Arik Levy’s creative approach defies conventional boundaries of art and design. He bridges the world of the handmade and the industrial, the one-of-a-kind and the mass produced and blurs boundaries between the aesthetic and the practical. His sculpture also seems to move between different worlds.
Made of faceted, reflective stainless steel, Levy’s “BigRock” is at once simple and complex, an element of nature and completely man-made. The work mirrors the world around it, so it both becomes part of the landscape and vanishes into it; on the one hand, the rock is solid, on the other it changes with the wind and the weather.
Levy began his series of “BigRock” sculptures in 1999, as he was experimenting in his studio. He started sanding a piece of foam and kept working on it until it took the form of a geometrically faceted block. “At the beginning I could not figure out when to stop or continue: it was more like a moment where I could not take anything away any more and could not add anything. It had its proportions and qualities, balance, beauty and absence. Quickly I understood that these pieces are about what is missing, what I have taken off, absence,” he says.
“I called it ‘BigRock’ as it was close to the world of minerals. But it was not even close to a real rock. The first sketch models were black and slowly I moved on to metal and stainless steel that brought in the reflections,” he explains. “The effects my ‘BigRock’ creates, the discovery of a new work from every angle … the influence of the seasons and the light during the day, make the sculpture transform every second
Levy is attracted to the prosaic nature of rocks, the fact that they can be pebbles and monuments, that they are the essence of nature and the basis of man-made structures. He is interested in the work of the artist Zhan Wang and the Chinese tradition of “Scholars’ Rocks” that he explores, as seen in his work across the vineyards at Donum. Levy has noted that Zhan’s work is the opposite of his own: “ What is interesting is that they both carry the same name. I hope one day we can exhibit together and juxtapose our respective works.” At Donum this is now possible.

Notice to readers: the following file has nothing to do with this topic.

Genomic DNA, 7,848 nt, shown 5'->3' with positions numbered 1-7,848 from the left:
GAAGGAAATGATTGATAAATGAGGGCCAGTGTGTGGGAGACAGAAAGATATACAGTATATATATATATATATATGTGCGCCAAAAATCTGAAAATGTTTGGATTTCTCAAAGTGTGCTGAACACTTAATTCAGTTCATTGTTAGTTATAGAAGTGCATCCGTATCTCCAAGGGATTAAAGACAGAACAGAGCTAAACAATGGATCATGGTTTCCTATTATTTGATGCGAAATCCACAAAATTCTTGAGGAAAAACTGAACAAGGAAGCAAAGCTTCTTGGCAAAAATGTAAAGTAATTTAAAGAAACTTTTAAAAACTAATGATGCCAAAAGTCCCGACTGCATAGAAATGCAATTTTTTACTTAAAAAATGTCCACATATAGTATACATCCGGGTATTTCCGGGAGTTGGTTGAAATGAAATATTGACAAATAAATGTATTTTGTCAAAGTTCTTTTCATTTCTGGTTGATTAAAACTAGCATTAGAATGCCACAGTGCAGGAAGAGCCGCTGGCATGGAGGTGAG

Tel Aviv-born, Paris-based Levy is something of a polymath: his website describes him as "artist, technician, photographer, designer, video artist". As a young man growing up in Israel, he dedicated his time to art and graphic design, as well as to another favorite pursuit: surfing.
Levy received a degree in industrial design from the Art Center Europe in Geneva in 1991; he then spent time in Japan making products and objects for exhibitions. Back in Europe, he turned his attention to making set designs for dance and opera. Finally he set up his own firm, focusing on industrial design, light and furniture design, partly in order to support his career as an artist. Art for him represents “a way of life” and “a place with no brief…total freedom of expression, a virtual and physical place where I can use any tool, feeling, excuse or impulse to express what I feel.”